I’m also brainstorming ways for Kaspar to get his energy out when we’re home. He loves to push his trucks around in our front yard, which is nice and physical, and we’re going to get a sandbox for out back. I’m just thinking ahead to breastfeeding, when I won’t be nearly as mobile, much of the time, and wondering how I’ll tire him out when he needs it. He often sits and works on puzzles or plays with his trains when he’s less excited, but sometimes he’s just got that wild look in his eye and, unless we channel it in the right direction, it’s not long before I’m saying “Please don’t try to jump on my head,” or he lands squarely on his own after flipping over the back of the couch…

Have any of you encountered the challenging 3’s? (I’m not going to say they’re terrible, because they’re not… but they are challenging.) Survival strategies, for parents and kidlets alike? How do you get your kids’ crazies out while keeping them safe and, you know, not bleeding?    
When life gives you gaping wounds, make gummy bears.
PS. You may have noticed that my blog hasn’t updated in some time. That’s because Parenting mag and dot com were bought up by a competitor; publication on the print magazine is being ceased in September (these things are finalized a few months out, so actually it’s an immediate cancellation that won’t take effect until then) and the fate of the website remains unknown. None of us bloggers have heard anything, and the entire perma-staff was laid off, so… RIP, Parenting, we had some good times! I’ve got another major parenting website blogging opportunity in the wings, so I’ll keep you posted on that, but in the meantime all things pregnancy and family life will be documented, more or less, here on Alt-Mama. I know I’ve been pretty quiet in this corner lately, but I’m actually in the making-things mode and have some good stuff coming up to showcase.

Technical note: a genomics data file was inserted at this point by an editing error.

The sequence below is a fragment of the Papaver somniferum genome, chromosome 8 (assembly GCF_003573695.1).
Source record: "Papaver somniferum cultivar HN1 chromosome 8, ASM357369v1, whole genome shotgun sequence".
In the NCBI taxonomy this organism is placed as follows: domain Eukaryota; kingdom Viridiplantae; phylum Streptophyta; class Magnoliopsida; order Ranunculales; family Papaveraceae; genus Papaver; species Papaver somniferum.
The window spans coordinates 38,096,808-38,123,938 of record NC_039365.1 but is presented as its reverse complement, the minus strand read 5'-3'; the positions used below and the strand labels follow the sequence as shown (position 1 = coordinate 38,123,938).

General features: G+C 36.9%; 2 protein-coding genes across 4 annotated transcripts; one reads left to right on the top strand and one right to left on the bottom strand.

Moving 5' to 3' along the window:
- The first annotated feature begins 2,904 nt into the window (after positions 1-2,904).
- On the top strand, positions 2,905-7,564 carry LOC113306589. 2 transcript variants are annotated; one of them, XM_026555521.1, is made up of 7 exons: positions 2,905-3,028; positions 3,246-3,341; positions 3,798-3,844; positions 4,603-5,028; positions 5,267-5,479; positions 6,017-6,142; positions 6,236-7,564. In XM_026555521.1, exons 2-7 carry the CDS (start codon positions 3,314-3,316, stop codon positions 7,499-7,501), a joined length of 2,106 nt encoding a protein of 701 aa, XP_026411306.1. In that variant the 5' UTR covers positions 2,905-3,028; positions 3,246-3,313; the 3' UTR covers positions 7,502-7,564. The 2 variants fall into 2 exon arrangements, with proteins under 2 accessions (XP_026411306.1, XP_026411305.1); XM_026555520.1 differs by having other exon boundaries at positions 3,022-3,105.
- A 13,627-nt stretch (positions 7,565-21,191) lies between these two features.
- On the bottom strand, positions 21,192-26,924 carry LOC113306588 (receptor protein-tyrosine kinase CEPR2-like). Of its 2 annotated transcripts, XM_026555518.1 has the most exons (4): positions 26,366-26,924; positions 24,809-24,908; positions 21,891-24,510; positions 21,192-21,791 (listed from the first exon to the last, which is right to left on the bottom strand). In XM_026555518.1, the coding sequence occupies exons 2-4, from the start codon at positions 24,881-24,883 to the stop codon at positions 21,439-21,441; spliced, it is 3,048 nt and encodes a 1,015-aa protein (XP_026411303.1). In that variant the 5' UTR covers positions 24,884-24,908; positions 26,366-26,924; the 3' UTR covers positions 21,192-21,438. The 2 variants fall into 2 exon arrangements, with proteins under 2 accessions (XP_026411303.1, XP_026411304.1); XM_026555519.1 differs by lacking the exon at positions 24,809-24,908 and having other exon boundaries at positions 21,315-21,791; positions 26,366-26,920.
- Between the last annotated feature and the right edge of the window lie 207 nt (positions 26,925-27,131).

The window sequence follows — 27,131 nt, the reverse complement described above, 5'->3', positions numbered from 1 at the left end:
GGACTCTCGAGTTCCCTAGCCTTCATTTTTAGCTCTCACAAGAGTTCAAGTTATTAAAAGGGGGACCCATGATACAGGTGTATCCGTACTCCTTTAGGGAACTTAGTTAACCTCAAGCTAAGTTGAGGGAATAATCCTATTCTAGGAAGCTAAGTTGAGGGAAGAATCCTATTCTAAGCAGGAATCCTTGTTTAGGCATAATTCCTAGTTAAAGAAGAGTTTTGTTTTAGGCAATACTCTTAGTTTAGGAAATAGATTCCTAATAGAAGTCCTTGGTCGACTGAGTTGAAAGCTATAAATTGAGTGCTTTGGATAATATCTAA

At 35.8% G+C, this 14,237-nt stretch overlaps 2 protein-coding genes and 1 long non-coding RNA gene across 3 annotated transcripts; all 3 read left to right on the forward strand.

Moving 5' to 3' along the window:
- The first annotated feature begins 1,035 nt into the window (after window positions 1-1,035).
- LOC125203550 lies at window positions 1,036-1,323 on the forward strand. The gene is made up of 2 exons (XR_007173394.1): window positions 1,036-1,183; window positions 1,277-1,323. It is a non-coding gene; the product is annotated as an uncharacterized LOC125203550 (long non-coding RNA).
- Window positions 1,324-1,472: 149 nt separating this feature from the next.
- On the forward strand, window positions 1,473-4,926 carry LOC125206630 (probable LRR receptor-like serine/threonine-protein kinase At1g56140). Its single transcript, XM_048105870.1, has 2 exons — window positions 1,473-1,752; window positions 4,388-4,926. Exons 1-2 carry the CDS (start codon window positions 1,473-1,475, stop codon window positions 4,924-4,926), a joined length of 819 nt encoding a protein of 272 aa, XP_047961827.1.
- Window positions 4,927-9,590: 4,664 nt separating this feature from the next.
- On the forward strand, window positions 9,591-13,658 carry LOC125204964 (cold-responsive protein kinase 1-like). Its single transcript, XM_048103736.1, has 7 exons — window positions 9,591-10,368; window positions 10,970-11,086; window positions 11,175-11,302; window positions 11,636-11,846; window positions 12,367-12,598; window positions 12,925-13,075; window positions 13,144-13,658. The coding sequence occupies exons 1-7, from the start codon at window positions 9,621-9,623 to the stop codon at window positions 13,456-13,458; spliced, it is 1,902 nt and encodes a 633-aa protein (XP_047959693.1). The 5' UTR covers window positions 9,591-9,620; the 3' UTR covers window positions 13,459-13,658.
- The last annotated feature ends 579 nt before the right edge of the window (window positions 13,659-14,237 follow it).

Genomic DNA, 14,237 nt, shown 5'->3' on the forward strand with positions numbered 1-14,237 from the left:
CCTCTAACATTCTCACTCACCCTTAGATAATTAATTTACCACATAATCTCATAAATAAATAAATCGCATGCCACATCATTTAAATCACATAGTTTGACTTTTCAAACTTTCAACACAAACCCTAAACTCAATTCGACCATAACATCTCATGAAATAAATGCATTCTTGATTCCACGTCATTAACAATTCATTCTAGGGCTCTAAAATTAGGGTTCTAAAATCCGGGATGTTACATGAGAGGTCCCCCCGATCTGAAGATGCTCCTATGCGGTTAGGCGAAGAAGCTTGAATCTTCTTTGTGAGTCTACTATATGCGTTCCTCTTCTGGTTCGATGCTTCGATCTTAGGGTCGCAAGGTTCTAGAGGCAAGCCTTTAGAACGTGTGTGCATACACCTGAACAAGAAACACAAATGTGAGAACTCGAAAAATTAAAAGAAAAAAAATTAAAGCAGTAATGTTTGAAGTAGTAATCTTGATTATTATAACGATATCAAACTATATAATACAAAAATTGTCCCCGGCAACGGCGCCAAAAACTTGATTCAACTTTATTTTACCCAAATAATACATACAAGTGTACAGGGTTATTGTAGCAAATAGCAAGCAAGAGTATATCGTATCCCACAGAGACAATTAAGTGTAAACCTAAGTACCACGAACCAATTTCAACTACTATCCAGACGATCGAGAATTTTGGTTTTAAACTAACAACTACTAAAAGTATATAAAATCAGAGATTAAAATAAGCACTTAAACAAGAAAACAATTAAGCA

Cool stuff preview: onesies and diapers get a dye job.
06/15/2013 20:10

Oy, sorry you had to deal with all of this. Scary stuff, indeed. A parenting coach in town recommended parents creating a kind of obstacle course of sorts to let kids get out their "Go to the tree, hop 10 times, then go to the bush, crawl to the patio", etc etc. I never really tried but it seemed like a good idea at the time, and especially helpful for those not able to hang at the same pace, etc.

06/22/2013 19:43

Great suggestion! I'm definitely going to use that one. I could see Kaspar getting into an off-the-cuff obstacle course, for sure! Thanks much. :-)

06/17/2013 06:25

Oh yes the 3's...I called them the trying 3's
As far as the bed, we actually did go to a mattress/box springs on a plain metal frame about the time my oldest turned two because of several near misses. We ended up loving the simplicity of it and have only just recently started talking about doing some sort of headboard only for it to keep the room from being so cluttered.
To keep injuries from happening on the legs that are technically under the bed but with an active child and my ability to stub my toe on anything, we bought one of those cheap pool foam noodles and cut a piece off for each leg, split it lengthwise and placed around each leg.
Hang in there, the trying 3's disappear almost as fast as they appeared.

06/22/2013 19:47

Love the foam noodle idea! Aaron was actually checking out foam bed-frame padding (I guess we are not alone in this injury-prone situation) online. Way more pricey than a pool noodle and totally the same thing. I still voted for the mattress on the floor scenario, since I think this'll be nice with baby and tot in the mix (harder to fall off of very far) but when we go for a bed with a frame again -- I know Aaron wants to sooner rather than later -- we'll be wrapping that sh*t in foam til the kids go to college... Thanks for the funny comment and great suggestion Amanda!